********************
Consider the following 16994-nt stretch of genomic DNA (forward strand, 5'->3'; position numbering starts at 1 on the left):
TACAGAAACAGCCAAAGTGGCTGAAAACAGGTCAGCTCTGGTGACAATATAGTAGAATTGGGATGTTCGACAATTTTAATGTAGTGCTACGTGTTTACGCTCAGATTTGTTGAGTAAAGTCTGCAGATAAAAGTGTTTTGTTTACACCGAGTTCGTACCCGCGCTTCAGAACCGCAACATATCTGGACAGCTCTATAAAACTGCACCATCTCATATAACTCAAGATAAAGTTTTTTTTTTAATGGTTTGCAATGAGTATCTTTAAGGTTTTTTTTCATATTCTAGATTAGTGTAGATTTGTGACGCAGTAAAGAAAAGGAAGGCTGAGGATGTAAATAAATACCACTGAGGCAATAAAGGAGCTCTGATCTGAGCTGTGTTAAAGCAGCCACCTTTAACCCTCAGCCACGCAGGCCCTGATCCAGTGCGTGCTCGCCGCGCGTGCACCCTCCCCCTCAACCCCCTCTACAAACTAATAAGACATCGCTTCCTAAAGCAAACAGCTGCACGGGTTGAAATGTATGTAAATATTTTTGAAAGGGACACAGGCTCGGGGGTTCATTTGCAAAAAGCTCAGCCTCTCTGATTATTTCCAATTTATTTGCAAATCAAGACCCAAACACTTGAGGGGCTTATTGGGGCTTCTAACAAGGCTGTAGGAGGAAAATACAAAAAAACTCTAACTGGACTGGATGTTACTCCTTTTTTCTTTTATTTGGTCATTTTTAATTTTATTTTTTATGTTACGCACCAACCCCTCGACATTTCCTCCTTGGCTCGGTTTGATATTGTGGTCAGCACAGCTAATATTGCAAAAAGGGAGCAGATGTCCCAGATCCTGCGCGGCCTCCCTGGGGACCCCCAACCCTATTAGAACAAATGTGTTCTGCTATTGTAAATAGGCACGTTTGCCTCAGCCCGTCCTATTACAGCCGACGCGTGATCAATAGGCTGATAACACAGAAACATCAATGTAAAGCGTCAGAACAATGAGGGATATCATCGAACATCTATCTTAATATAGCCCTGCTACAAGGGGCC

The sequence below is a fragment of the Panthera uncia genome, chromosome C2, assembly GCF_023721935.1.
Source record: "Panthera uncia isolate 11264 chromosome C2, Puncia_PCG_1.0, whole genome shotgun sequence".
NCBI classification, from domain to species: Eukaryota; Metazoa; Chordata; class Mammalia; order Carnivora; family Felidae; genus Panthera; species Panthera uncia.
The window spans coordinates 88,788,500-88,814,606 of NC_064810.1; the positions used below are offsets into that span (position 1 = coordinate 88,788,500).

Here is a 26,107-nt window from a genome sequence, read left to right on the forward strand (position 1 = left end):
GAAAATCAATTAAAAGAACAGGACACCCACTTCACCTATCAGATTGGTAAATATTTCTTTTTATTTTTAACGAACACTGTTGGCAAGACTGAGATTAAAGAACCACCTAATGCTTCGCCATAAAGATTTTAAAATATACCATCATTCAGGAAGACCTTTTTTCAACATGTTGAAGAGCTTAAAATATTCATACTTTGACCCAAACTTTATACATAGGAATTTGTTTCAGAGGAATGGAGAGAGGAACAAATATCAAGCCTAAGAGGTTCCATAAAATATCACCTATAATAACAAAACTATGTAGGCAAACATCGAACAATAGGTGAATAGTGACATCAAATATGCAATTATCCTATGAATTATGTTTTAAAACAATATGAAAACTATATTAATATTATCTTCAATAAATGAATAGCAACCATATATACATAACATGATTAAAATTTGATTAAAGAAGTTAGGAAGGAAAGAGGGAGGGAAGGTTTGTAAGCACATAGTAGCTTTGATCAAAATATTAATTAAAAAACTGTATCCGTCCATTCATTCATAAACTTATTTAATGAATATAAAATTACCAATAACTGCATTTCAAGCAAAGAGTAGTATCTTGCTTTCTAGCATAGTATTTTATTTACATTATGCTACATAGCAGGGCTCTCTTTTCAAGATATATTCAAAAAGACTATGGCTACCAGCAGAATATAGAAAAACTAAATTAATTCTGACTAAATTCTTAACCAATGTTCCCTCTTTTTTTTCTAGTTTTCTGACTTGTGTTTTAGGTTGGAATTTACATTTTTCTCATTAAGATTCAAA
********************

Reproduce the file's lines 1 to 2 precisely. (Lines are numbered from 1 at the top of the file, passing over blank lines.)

Consider the following 16994-nt stretch of genomic DNA (forward strand, 5'->3'; position numbering starts at 1 on the left):
TACAGAAACAGCCAAAGTGGCTGAAAACAGGTCAGCTCTGGTGACAATATAGTAGAATTGGGATGTTCGACAATTTTAATGTAGTGCTACGTGTTTACGCTCAGATTTGTTGAGTAAAGTCTGCAGATAAAAGTGTTTTGTTTACACCGAGTTCGTACCCGCGCTTCAGAACCGCAACATATCTGGACAGCTCTATAAAACTGCACCATCTCATATAACTCAAGATAAAGTTTTTTTTTTAATGGTTTGCAATGAGTATCTTTAAGGTTTTTTTTCATATTCTAGATTAGTGTAGATTTGTGACGCAGTAAAGAAAAGGAAGGCTGAGGATGTAAATAAATACCACTGAGGCAATAAAGGAGCTCTGATCTGAGCTGTGTTAAAGCAGCCACCTTTAACCCTCAGCCACGCAGGCCCTGATCCAGTGCGTGCTCGCCGCGCGTGCACCCTCCCCCTCAACCCCCTCTACAAACTAATAAGACATCGCTTCCTAAAGCAAACAGCTGCACGGGTTGAAATGTATGTAAATATTTTTGAAAGGGACACAGGCTCGGGGGTTCATTTGCAAAAAGCTCAGCCTCTCTGATTATTTCCAATTTATTTGCAAATCAAGACCCAAACACTTGAGGGGCTTATTGGGGCTTCTAACAAGGCTGTAGGAGGAAAATACAAAAAAACTCTAACTGGACTGGATGTTACTCCTTTTTTCTTTTATTTGGTCATTTTTAATTTTATTTTTTATGTTACGCACCAACCCCTCGACATTTCCTCCTTGGCTCGGTTTGATATTGTGGTCAGCACAGCTAATATTGCAAAAAGGGAGCAGATGTCCCAGATCCTGCGCGGCCTCCCTGGGGACCCCCAACCCTATTAGAACAAATGTGTTCTGCTATTGTAAATAGGCACGTTTGCCTCAGCCCGTCCTATTACAGCCGACGCGTGATCAATAGGCTGATAACACAGAAACATCAATGTAAAGCGTCAGAACAATGAGGGATATCATCGAACATCTATCTTAATATAGCCCTGCTACAAGGGGCC